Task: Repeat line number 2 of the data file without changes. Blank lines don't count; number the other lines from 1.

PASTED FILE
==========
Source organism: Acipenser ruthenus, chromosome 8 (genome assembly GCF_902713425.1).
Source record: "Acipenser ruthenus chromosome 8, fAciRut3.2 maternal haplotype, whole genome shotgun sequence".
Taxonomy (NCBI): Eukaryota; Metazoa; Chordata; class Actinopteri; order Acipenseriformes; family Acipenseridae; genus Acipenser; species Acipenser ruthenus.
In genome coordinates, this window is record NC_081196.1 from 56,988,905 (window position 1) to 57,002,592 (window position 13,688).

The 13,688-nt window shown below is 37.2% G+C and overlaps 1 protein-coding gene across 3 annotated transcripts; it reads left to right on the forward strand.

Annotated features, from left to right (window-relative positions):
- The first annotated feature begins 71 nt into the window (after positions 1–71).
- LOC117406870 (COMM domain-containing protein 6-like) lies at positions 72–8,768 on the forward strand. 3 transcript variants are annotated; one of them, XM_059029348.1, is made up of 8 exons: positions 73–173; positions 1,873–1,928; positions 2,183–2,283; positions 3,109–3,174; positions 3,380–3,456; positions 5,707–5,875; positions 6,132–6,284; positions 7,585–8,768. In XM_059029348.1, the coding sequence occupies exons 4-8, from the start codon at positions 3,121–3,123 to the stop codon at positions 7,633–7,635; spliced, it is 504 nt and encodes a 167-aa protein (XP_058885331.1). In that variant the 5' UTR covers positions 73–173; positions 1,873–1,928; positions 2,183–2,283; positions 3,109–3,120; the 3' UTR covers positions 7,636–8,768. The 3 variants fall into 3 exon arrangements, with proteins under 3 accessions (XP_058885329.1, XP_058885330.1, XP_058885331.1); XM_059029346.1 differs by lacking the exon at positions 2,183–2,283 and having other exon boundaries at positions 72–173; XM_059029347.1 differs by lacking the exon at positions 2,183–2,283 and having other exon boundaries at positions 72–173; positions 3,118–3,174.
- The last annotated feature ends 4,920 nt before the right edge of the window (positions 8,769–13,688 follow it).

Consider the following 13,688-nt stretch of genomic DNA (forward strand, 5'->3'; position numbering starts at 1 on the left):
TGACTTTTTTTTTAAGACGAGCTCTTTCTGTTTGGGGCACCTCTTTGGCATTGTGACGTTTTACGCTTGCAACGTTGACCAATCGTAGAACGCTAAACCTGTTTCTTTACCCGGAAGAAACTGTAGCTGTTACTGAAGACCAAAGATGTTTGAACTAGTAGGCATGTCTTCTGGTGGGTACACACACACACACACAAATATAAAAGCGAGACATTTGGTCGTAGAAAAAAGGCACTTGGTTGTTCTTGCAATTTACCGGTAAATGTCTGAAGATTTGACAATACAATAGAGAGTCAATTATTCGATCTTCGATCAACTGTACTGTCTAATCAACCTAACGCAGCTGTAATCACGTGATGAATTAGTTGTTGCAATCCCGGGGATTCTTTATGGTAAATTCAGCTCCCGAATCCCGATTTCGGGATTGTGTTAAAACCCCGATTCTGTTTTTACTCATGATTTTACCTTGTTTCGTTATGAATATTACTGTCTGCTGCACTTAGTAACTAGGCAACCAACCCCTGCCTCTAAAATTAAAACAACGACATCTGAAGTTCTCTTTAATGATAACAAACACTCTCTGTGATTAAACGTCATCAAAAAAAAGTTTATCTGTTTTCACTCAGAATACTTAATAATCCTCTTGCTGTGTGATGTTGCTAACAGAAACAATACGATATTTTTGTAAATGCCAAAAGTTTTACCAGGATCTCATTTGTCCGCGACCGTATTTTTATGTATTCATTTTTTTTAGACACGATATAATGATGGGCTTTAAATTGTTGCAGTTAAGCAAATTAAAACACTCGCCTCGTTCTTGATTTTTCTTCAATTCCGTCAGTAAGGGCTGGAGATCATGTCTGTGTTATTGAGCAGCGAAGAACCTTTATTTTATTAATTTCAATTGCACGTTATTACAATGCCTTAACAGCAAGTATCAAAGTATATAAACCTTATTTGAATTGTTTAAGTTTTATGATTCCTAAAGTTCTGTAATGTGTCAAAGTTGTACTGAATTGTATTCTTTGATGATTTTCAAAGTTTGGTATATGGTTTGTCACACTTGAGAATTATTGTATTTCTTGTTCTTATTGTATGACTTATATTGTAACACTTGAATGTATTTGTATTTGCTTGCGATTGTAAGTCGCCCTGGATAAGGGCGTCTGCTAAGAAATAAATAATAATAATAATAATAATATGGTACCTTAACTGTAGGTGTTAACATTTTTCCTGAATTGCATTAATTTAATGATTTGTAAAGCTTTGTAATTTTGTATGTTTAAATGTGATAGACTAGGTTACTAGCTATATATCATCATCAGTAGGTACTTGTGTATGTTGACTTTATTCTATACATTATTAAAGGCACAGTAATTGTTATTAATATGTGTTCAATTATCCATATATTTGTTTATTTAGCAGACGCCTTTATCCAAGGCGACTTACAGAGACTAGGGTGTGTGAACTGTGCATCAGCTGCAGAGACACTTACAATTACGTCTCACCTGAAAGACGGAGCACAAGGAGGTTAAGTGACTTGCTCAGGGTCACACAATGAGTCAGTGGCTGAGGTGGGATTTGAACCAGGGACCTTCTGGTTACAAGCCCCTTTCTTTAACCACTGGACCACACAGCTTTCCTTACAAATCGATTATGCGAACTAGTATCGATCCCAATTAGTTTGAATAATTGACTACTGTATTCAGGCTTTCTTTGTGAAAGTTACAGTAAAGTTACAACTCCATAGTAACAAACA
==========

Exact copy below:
Source record: "Acipenser ruthenus chromosome 8, fAciRut3.2 maternal haplotype, whole genome shotgun sequence".